Points of Interest:
- See unique remnant forest and woodland natural communities of Crowley’s Ridge.
- Look for trees and shrubs more common to the southeast U.S. such as American holly, American beech, and Hercules’ club.
Natural Features Description: This area lies on Crowley’s Ridge, a long ridge that rises 100-250 feet above the surrounding Mississippi Lowlands. This ridge is an erosional remnant that has had the Mississippi River historically flow on both sides of it in the past that reduced it to its present size. The ridge is formed of bedrock at its core that is overlain with gravels and sands. A cap of wind-deposited loess soils occurs in places. The forests and woodlands here are more similar to those found in nearby Arkansas and western Tennessee than the Ozark woods to the west.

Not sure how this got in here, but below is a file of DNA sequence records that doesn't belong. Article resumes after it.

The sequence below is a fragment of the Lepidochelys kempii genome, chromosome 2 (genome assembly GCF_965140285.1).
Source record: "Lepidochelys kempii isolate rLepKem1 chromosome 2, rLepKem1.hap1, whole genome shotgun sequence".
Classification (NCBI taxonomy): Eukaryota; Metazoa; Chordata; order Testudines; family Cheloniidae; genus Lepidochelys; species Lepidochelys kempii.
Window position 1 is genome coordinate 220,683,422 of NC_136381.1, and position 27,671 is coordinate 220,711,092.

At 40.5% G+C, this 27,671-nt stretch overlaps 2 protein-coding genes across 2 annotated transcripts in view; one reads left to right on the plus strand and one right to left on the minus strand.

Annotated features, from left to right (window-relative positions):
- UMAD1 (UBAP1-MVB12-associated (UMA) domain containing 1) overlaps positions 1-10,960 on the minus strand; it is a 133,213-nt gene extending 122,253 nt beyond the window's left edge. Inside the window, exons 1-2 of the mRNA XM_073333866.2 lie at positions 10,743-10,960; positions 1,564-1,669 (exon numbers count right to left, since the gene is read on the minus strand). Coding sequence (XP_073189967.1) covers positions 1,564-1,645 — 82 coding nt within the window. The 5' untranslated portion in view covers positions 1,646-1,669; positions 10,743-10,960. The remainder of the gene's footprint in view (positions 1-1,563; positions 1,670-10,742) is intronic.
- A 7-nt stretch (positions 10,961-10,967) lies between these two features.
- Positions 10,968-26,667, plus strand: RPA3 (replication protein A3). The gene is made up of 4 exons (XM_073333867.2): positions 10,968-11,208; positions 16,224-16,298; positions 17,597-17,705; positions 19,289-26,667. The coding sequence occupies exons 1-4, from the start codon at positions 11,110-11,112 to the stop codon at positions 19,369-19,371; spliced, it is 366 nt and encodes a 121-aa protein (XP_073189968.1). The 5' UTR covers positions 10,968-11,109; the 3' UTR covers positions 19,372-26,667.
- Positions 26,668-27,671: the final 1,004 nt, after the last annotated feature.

This natural area is within Holly Ridge Conservation Area. From the intersection of Highways 25 and 60 near Dexter travel east on Highway 60 for 2.5 miles. Turn left (north) onto County Road 531 and go 0.6 mile and turn left (west) onto County Road 570. Travel west on County Road 570 for about a half mile and then turn right (north) onto County Road 527. Travel north on County Road 527 to the railroad tracks. Just after crossing the tracks, turn right (east) onto County Road 517A. Head east on County Road 517A and in less than half a mile turn left (north) onto County Road 533A. Head north on County Road 533A to the parking lot (lot G). From the parking lot follow the multi-use trail east and then north for a third of a mile. The natural area will be on the right (east) side of the trail. A map and compass are recommended to explore the area. Hunting is permitted.